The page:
This is going to be a horror story. A story of murder, detection and horror. But it won’t appear to be, for the simple reason that I am the teller. Told by me, it won’t seem like that. Although, in fact, it’s the story of a terrible crime.

And continues to follow the self-proclaimed mother of Mexican poetry, and what I loved the most was the depictions of her time spent with the young poets of Mexico and Latin America – and her namedropping of Ché Guevara.

Mind me, the only name I recognised was Federico Garcia Lorca (whom I adore).

There is something authentic about the prose that made me want to believe every word. Perhaps it was the combination of adding actual people and the fact that the occupation of the National Autonomous University of Mexico (UNAM) was a historical event that I knew nothing about (an appreciated unexpected lesson in history reading this novel).

4/5 and now I’ve bumped up 2666 a few spots on my TBR-list.

Thursday, 13 March 2014

The Heart of a Dog by Mikhail Bulgakov (5/5)

First published: 1925
Original title: Собачье сердце, Sobach'e serdtse
Original language: Russian
Translation to English by: Michael Glenny, 1968

Page count: 128

The back says: A rich, successful Moscow professor befriends a stray dog and attempts a scientific first by transplanting into it the testicles and pituitary gland of a recently deceased man. A distinctly worryingly human animal is now on the loose, and the professor’s hitherto respectable life becomes a nightmare beyond endurance. An absurd and superbly comic story, this classic novel can also be read as a fierce parable of the Russian Revolution.

I say: This is a masterpiece of magnificent proportions. Everything about it was perfection, and I genuinely want to start reading it all over again right now.

But I’ll save it for when some of the plot isn’t so clear in my head.

As the synopsis says, Professor Preobrazhensky picks up a stray dog, Sharikov, and after having fatted him up enough (or maybe he was just waiting for a corpse) he transplants the dead man’s testicles and pituitary gland into the dog. After a short while the dog transforms into a man that starts to wreak havoc in the professor’s home.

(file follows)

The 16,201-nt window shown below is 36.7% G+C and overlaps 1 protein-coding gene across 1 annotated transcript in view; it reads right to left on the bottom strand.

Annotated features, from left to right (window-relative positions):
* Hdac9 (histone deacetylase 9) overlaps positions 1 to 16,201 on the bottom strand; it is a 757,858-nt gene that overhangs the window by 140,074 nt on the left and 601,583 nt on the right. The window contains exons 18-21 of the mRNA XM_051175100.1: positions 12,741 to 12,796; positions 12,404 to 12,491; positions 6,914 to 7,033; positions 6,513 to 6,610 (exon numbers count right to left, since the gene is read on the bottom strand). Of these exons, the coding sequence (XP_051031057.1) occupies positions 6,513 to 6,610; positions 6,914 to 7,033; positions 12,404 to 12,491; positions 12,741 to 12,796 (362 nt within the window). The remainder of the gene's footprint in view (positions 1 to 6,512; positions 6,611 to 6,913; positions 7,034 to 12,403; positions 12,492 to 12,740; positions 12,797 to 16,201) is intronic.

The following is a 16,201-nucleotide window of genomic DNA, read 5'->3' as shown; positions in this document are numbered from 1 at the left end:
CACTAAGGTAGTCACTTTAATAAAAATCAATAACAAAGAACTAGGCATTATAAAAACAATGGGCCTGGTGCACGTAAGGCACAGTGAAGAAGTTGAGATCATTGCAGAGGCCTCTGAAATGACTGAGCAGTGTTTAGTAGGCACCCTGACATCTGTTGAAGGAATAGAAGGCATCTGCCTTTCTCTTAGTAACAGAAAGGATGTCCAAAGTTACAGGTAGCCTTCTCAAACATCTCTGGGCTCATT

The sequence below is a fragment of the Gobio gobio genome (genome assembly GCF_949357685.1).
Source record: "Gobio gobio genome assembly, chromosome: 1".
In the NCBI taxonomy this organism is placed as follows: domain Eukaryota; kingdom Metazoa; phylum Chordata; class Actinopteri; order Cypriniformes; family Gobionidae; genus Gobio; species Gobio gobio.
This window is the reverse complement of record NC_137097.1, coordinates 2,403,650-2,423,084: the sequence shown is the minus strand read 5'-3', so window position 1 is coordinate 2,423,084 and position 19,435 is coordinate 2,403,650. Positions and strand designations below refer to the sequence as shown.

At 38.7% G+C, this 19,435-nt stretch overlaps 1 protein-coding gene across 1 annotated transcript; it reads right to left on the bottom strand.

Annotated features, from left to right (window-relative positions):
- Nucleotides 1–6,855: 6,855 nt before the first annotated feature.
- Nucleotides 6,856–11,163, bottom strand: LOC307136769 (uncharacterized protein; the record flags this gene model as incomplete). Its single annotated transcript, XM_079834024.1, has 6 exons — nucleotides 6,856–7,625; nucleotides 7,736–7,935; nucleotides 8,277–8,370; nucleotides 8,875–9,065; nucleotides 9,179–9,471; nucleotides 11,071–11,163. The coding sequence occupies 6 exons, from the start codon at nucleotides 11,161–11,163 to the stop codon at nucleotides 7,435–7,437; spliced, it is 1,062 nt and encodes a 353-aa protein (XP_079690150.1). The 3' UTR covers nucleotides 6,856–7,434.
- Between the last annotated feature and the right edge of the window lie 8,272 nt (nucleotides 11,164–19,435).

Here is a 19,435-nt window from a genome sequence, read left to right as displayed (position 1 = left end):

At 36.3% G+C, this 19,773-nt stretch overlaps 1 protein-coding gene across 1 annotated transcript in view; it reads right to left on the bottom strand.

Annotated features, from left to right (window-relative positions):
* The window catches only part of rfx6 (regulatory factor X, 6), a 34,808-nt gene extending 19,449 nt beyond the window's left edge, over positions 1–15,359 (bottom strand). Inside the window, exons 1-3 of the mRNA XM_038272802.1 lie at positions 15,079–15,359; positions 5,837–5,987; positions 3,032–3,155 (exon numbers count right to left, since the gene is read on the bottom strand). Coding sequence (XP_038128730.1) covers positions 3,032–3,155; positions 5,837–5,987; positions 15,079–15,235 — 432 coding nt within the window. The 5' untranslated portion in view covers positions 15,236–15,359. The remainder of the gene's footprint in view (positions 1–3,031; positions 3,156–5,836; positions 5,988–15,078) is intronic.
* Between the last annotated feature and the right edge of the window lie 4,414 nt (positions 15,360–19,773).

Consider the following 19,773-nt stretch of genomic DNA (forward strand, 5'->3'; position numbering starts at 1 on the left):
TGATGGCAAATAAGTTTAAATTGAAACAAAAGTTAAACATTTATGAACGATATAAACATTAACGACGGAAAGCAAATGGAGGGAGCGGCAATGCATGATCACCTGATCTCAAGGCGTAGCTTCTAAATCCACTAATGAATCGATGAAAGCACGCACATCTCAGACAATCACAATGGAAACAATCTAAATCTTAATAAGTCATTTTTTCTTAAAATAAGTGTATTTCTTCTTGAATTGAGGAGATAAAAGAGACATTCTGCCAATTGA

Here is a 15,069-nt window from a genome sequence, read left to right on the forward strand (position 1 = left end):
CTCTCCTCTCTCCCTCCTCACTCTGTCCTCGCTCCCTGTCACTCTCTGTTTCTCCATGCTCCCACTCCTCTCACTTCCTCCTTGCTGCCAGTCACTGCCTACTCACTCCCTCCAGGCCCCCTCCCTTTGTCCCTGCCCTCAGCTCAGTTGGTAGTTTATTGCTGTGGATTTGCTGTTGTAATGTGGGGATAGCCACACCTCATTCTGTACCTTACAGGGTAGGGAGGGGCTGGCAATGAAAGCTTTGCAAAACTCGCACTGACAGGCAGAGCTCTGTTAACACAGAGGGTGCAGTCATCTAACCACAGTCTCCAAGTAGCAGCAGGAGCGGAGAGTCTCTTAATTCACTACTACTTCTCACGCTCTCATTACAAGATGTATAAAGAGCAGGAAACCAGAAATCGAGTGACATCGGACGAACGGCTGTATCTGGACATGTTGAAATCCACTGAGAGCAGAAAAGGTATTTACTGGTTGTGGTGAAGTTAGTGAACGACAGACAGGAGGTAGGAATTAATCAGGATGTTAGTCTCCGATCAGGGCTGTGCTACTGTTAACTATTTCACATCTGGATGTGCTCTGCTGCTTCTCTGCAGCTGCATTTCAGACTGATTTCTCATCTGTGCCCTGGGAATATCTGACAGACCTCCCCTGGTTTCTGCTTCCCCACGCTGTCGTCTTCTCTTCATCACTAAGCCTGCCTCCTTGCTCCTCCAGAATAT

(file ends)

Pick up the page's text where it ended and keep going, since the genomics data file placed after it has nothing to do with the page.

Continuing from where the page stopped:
What I loved most about this, apart from the humour and absurdity of it all, was the allegory of not just the Russian Revolution, but of the social structures of modern society and the struggle for, and abuse of, power. Its masterfulness lies in the fact that it lends itself to fit more than just the one framework.

And it’s hilarious.

5/5 because this is the reason I am so obsessed with the Russians (and need to read more of them).

Wednesday, 12 March 2014

Memoirs of a Porcupine by Alain Mabanckou (4.5/5)

First published: 2006
Original title: Mémoires de porc-épic
Original language: French
Translation to English by: Helen Stevenson, 2011

Page count: 154

The back says: ‘So I’m just a wild animal, men would say, since they only believe what they see, but for years I was the double of Kibandi... I carried out my orders to the letter, even though towards the end I began to step back a bit, thinking we were digging out own graves, but I was stuck with my role, as a turtle is lumbered with his shell... Kibandi died the day before yesterday, so here is my confession...’

All human beings, goes an African legend, have an animal double. Freed of his master, this porcupine is ready to tell all in his memoir. With sly references to Poe, Hemingway and Faulkner, Mabanckou teases and plays with African folklore.